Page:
Maybe retirement just looks less scary the closer you get to it. A new study suggests that while older Americans are concerned about retirement, some Generation Xers are having the most retirement anxiety.
According to a new study from the Pew Research Center's project on Social and Demographic Trends, only 28 percent of Americans 65 and older say they are either "not too confident" or "not at all confident" they will have enough assets and income to last through retirement. That share jumps to 39 percent for people who are 55 to 64, and 43 percent for those 45 to 54, topping out at 49 percent for people age 35 to 44, making them the group most worried about retirement. Only 35 percent of their younger peers, age 18 to 34, share these worries.
"I think that's the most surprising survey finding," says Richard Fry, a senior economist at the Pew Research Center. "It wasn't either the earlier or the late Baby Boomers. [Lack of confidence] is markedly up, particularly among 35-to-44[-year-olds]."
Since 2009, confidence about retirement has declined across age groups, education levels, and income levels. Currently, 38 percent of Americans say they are not confident they will have enough funds to last through retirement — up significantly from 25 percent in 2009, according to the study. However, the share of people age 35 to 44 who say they are not confident has grown by 29 percentage points. That's more than double the growth for any other group studied.
What has spooked the 35-to-44-year-old crowd? A massive slide in wealth has certainly played a role. From 2007 to 2010, median wealth for households headed by adults age 35 to 44 fell by 55 percent, according to a Pew examination of federal data. That's the most wealth lost out of any age group examined in the study. The next closest group was households headed by people 45 to 54, whose median wealth fell by 40 percent.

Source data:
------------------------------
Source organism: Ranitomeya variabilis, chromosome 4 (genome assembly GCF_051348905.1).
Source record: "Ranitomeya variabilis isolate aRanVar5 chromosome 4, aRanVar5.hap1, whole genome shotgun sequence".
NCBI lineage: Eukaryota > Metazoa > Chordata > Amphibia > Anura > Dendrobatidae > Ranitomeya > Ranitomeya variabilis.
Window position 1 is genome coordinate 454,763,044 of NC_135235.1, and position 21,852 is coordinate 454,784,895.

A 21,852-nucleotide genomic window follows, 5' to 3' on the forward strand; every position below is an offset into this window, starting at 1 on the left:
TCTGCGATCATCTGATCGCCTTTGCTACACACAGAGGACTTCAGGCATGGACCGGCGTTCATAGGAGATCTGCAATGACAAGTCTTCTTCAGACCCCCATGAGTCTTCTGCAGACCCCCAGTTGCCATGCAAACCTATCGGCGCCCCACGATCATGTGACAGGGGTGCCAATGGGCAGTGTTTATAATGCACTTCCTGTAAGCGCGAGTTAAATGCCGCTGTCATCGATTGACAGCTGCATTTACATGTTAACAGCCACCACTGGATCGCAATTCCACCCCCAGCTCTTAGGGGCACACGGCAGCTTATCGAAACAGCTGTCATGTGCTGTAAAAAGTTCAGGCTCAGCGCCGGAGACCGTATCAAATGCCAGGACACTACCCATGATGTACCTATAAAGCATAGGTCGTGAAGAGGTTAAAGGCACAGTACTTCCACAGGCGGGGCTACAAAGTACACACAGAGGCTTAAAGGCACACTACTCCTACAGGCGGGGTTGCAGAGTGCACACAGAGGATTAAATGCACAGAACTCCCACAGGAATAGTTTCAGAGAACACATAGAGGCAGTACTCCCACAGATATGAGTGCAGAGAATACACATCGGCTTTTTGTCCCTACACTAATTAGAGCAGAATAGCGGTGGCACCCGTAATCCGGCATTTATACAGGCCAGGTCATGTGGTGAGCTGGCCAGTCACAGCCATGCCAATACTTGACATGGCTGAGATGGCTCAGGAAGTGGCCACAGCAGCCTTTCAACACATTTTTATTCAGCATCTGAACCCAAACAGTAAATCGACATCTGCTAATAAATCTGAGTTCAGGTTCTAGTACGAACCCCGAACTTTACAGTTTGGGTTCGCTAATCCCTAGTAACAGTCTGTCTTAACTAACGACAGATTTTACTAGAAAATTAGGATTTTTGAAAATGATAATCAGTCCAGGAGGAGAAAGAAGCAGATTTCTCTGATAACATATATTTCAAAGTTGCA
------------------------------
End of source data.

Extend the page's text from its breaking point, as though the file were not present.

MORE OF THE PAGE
Those declines are due in part to a loss in housing wealth. American households lost 32 percent of their housing wealth from 2007 to 2010 as housing prices tanked. For households headed by people 35 to 44, housing wealth fell by much more: 52 percent. While this was a major setback, Fry says, there is time to make up those losses.
"For them, what matters is how the U.S. housing market goes forward from here," he says. "It's not a matter of five years. It's a matter of 20 years, 30 years."
However, home ownership is just one part of wealth building. Retirement accounts are another major part of many people's net worth, meaning that people of all ages can also regain some lost wealth in these accounts The share of households headed by someone age 35 to 44 with retirement accounts fell by 9 percentage points from 2001 to 2010, compared to a 2 percentage point decline for all households.
That means that many Americans have not realized the gains from the stock market's post-recession recovery.
"You can't benefit from it if you don't own it," Fry says.
Though they all have decades to spare, people in their late 30s and early 40s are still less confident about saving for retirement than the under-35 set. That youthful confidence, however, may be ill founded.
"On any number of conventional measures, you're going to see that households headed by under-35s are clearly not better off than the 35 to 44[-year-olds]," says Fry. "That would be true, for example, if we looked at household income. It's also true of wealth levels."
He points to the fact that younger workers have faced a particularly tough job market. However, these young people also have lost far less wealth than older Americans. While median wealth for households headed by people age 35 to 44 fell by more than $56,000 from 2001 to 2010, the median fell only by around $5,300 for people under 35. That's largely because the younger set hadn't had as much time to accrue wealth.